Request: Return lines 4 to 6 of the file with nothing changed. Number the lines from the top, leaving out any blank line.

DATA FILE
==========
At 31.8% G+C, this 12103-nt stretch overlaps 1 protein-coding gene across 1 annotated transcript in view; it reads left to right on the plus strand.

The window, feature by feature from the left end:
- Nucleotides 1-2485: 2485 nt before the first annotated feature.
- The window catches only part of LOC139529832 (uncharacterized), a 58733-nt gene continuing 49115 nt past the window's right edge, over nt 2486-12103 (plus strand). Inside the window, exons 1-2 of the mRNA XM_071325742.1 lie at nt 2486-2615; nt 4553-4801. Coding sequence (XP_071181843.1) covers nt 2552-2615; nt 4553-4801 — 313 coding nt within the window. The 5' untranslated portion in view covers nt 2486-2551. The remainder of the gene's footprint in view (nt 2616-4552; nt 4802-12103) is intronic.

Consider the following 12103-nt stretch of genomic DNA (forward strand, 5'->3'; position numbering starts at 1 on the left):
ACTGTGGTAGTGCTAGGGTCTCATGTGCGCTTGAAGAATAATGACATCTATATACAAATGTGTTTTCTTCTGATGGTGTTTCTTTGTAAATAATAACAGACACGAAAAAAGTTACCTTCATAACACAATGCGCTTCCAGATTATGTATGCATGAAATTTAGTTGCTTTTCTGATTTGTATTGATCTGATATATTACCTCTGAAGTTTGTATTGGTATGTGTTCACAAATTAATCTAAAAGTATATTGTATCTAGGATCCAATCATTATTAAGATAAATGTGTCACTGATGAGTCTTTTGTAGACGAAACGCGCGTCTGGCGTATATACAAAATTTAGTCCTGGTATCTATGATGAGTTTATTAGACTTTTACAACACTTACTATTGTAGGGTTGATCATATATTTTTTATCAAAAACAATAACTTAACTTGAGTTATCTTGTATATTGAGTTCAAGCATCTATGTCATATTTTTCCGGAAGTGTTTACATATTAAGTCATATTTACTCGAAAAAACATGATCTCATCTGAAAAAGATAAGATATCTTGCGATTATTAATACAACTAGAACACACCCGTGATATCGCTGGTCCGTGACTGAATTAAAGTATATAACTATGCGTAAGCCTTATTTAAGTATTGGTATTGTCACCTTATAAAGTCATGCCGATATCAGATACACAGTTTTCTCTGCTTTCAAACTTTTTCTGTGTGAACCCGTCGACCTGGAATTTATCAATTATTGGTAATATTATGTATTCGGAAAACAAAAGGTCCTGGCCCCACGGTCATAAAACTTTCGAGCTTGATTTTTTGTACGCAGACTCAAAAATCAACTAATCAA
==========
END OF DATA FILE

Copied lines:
- The window catches only part of LOC139529832 (uncharacterized), a 58733-nt gene continuing 49115 nt past the window's right edge, over nt 2486-12103 (plus strand). Inside the window, exons 1-2 of the mRNA XM_071325742.1 lie at nt 2486-2615; nt 4553-4801. Coding sequence (XP_071181843.1) covers nt 2552-2615; nt 4553-4801 — 313 coding nt within the window. The 5' untranslated portion in view covers nt 2486-2551. The remainder of the gene's footprint in view (nt 2616-4552; nt 4802-12103) is intronic.

Consider the following 12103-nt stretch of genomic DNA (forward strand, 5'->3'; position numbering starts at 1 on the left):
ACTGTGGTAGTGCTAGGGTCTCATGTGCGCTTGAAGAATAATGACATCTATATACAAATGTGTTTTCTTCTGATGGTGTTTCTTTGTAAATAATAACAGACACGAAAAAAGTTACCTTCATAACACAATGCGCTTCCAGATTATGTATGCATGAAATTTAGTTGCTTTTCTGATTTGTATTGATCTGATATATTACCTCTGAAGTTTGTATTGGTATGTGTTCACAAATTAATCTAAAAGTATATTGTATCTAGGATCCAATCATTATTAAGATAAATGTGTCACTGATGAGTCTTTTGTAGACGAAACGCGCGTCTGGCGTATATACAAAATTTAGTCCTGGTATCTATGATGAGTTTATTAGACTTTTACAACACTTACTATTGTAGGGTTGATCATATATTTTTTATCAAAAACAATAACTTAACTTGAGTTATCTTGTATATTGAGTTCAAGCATCTATGTCATATTTTTCCGGAAGTGTTTACATATTAAGTCATATTTACTCGAAAAAACATGATCTCATCTGAAAAAGATAAGATATCTTGCGATTATTAATACAACTAGAACACACCCGTGATATCGCTGGTCCGTGACTGAATTAAAGTATATAACTATGCGTAAGCCTTATTTAAGTATTGGTATTGTCACCTTATAAAGTCATGCCGATATCAGATACACAGTTTTCTCTGCTTTCAAACTTTTTCTGTGTGAACCCGTCGACCTGGAATTTATCAATTATTGGTAATATTATGTATTCGGAAAACAAAAGGTCCTGGCCCCACGGTCATAAAACTTTCGAGCTTGATTTTTTGTACGCAGACTCAAAAATCAACTAATCAA